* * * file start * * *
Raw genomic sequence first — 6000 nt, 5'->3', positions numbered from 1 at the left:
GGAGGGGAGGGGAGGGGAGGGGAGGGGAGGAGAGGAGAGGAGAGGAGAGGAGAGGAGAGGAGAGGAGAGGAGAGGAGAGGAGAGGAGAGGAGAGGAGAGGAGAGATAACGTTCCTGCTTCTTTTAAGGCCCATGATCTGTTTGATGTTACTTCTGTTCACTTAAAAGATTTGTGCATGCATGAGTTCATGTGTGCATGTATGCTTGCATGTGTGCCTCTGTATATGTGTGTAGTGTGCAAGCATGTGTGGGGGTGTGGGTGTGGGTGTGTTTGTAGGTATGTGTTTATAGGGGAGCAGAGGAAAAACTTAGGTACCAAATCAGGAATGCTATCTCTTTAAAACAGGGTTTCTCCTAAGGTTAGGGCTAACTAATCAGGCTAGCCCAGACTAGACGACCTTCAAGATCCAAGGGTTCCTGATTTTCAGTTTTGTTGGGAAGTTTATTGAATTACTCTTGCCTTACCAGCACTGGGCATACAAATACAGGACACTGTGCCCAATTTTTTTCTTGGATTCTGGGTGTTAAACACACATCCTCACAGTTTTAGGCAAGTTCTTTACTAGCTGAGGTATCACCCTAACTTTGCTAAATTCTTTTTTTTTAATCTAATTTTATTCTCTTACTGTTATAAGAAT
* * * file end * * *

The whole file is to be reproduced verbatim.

Raw genomic sequence first — 6000 nt, 5'->3', positions numbered from 1 at the left:
GGAGGGGAGGGGAGGGGAGGGGAGGGGAGGAGAGGAGAGGAGAGGAGAGGAGAGGAGAGGAGAGGAGAGGAGAGGAGAGGAGAGGAGAGGAGAGGAGAGGAGAGATAACGTTCCTGCTTCTTTTAAGGCCCATGATCTGTTTGATGTTACTTCTGTTCACTTAAAAGATTTGTGCATGCATGAGTTCATGTGTGCATGTATGCTTGCATGTGTGCCTCTGTATATGTGTGTAGTGTGCAAGCATGTGTGGGGGTGTGGGTGTGGGTGTGTTTGTAGGTATGTGTTTATAGGGGAGCAGAGGAAAAACTTAGGTACCAAATCAGGAATGCTATCTCTTTAAAACAGGGTTTCTCCTAAGGTTAGGGCTAACTAATCAGGCTAGCCCAGACTAGACGACCTTCAAGATCCAAGGGTTCCTGATTTTCAGTTTTGTTGGGAAGTTTATTGAATTACTCTTGCCTTACCAGCACTGGGCATACAAATACAGGACACTGTGCCCAATTTTTTTCTTGGATTCTGGGTGTTAAACACACATCCTCACAGTTTTAGGCAAGTTCTTTACTAGCTGAGGTATCACCCTAACTTTGCTAAATTCTTTTTTTTTAATCTAATTTTATTCTCTTACTGTTATAAGAAT